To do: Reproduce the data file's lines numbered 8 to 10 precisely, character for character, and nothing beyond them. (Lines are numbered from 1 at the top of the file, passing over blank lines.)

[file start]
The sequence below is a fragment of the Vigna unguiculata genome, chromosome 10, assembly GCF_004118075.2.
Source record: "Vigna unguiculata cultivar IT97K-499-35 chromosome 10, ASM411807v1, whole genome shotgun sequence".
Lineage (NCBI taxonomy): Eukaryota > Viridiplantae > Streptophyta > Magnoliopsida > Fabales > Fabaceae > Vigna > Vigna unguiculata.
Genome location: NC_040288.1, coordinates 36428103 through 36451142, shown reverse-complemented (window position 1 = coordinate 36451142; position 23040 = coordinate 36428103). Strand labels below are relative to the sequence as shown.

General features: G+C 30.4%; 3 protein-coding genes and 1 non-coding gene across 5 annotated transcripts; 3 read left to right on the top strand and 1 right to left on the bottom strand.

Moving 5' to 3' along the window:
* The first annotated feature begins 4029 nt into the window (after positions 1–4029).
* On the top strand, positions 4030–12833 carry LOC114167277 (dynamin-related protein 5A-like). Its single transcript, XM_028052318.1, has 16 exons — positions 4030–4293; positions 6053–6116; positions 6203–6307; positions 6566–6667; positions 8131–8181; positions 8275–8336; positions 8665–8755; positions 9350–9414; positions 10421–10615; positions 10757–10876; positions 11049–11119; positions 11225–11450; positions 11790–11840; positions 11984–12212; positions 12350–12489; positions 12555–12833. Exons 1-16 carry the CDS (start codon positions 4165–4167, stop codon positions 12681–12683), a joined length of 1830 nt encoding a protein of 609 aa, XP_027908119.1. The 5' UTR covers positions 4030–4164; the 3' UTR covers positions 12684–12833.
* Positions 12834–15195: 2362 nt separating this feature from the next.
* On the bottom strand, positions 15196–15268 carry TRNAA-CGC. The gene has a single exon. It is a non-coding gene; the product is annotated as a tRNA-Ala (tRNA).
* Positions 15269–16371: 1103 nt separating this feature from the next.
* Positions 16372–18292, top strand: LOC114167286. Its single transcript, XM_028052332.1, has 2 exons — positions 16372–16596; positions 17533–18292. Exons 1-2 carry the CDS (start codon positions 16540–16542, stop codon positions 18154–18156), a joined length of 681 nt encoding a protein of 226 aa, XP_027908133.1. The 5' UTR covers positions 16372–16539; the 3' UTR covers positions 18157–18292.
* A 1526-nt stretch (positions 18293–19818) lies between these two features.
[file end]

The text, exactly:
* On the top strand, positions 4030–12833 carry LOC114167277 (dynamin-related protein 5A-like). Its single transcript, XM_028052318.1, has 16 exons — positions 4030–4293; positions 6053–6116; positions 6203–6307; positions 6566–6667; positions 8131–8181; positions 8275–8336; positions 8665–8755; positions 9350–9414; positions 10421–10615; positions 10757–10876; positions 11049–11119; positions 11225–11450; positions 11790–11840; positions 11984–12212; positions 12350–12489; positions 12555–12833. Exons 1-16 carry the CDS (start codon positions 4165–4167, stop codon positions 12681–12683), a joined length of 1830 nt encoding a protein of 609 aa, XP_027908119.1. The 5' UTR covers positions 4030–4164; the 3' UTR covers positions 12684–12833.
* Positions 12834–15195: 2362 nt separating this feature from the next.
* On the bottom strand, positions 15196–15268 carry TRNAA-CGC. The gene has a single exon. It is a non-coding gene; the product is annotated as a tRNA-Ala (tRNA).